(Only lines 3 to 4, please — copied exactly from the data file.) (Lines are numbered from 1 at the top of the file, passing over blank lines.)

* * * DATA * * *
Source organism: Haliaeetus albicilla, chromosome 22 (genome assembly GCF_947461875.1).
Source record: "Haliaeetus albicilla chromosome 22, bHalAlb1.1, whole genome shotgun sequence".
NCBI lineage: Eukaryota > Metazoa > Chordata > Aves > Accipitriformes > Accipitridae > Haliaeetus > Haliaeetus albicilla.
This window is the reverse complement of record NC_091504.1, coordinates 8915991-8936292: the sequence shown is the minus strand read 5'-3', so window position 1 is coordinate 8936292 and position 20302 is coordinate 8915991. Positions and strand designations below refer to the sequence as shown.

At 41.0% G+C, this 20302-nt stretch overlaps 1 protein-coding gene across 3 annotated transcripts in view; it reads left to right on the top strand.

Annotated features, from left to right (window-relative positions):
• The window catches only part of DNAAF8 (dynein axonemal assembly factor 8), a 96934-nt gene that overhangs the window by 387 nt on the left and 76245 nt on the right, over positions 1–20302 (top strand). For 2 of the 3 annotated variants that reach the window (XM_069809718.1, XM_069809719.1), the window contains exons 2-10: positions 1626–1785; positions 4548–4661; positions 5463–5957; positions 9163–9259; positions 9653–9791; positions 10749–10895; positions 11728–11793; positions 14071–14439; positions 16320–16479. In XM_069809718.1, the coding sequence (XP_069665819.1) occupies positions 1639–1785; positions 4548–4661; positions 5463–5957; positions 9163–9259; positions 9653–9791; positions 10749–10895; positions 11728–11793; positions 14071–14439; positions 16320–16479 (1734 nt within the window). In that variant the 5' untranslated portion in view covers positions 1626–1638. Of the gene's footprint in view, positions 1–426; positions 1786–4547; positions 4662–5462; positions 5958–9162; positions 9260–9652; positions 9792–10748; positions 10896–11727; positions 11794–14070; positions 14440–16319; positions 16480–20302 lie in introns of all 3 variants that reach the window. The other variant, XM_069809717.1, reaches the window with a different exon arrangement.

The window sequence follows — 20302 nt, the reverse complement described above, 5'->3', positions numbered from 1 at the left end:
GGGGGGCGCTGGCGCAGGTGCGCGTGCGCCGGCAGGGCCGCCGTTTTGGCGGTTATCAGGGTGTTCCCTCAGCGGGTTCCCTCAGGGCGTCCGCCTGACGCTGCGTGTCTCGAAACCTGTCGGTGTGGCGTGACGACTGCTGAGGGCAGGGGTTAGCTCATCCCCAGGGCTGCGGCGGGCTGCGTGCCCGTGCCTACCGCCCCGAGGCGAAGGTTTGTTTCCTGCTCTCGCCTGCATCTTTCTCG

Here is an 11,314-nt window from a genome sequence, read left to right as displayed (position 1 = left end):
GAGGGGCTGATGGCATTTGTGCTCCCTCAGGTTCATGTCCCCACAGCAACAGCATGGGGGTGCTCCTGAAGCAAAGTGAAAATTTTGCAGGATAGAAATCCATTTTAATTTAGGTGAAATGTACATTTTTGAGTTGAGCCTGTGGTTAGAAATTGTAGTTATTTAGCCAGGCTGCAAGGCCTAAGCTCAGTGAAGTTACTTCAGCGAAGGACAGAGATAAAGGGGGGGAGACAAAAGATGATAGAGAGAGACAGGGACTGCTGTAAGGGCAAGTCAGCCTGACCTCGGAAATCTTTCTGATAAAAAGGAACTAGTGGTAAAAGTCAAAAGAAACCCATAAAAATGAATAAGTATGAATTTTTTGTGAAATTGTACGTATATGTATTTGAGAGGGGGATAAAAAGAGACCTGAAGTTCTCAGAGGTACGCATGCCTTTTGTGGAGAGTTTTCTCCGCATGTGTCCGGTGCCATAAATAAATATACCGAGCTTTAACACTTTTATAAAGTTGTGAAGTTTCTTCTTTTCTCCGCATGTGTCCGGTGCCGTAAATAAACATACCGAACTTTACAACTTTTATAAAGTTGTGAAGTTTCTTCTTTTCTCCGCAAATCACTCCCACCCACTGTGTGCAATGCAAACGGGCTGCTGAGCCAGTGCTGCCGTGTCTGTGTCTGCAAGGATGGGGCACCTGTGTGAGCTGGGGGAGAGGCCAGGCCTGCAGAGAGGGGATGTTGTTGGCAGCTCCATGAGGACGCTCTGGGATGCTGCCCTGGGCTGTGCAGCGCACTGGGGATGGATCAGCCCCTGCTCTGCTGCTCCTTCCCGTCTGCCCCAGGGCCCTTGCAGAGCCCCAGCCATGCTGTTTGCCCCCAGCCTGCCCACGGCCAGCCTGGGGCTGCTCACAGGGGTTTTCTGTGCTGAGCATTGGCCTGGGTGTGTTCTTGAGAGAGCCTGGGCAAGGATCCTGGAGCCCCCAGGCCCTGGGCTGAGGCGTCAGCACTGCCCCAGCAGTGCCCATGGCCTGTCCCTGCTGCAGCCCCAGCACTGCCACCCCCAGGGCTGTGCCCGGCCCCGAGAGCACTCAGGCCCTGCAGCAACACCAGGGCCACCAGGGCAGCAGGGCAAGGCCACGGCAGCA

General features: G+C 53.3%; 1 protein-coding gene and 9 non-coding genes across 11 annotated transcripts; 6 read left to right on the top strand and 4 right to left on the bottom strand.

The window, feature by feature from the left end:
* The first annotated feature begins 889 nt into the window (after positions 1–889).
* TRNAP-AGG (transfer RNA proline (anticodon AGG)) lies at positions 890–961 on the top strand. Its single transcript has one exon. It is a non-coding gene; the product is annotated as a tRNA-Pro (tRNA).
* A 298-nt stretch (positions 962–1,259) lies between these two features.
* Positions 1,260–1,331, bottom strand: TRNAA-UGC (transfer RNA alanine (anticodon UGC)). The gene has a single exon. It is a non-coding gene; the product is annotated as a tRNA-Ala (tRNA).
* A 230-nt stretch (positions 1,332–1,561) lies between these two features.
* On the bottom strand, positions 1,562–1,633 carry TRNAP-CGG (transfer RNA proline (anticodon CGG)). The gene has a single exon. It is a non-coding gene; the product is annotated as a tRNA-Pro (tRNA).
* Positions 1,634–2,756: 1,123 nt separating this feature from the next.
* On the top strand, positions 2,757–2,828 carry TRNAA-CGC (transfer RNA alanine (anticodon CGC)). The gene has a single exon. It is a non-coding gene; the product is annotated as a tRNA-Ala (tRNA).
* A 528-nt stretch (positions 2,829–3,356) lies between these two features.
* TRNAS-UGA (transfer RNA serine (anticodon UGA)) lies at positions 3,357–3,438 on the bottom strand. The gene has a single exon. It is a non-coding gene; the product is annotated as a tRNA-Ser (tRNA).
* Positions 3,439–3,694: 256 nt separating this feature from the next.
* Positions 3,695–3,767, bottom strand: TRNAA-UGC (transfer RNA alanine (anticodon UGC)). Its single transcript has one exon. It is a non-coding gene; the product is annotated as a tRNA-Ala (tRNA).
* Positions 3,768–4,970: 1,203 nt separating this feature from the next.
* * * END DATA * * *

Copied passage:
NCBI lineage: Eukaryota > Metazoa > Chordata > Aves > Accipitriformes > Accipitridae > Haliaeetus > Haliaeetus albicilla.
This window is the reverse complement of record NC_091504.1, coordinates 8915991-8936292: the sequence shown is the minus strand read 5'-3', so window position 1 is coordinate 8936292 and position 20302 is coordinate 8915991. Positions and strand designations below refer to the sequence as shown.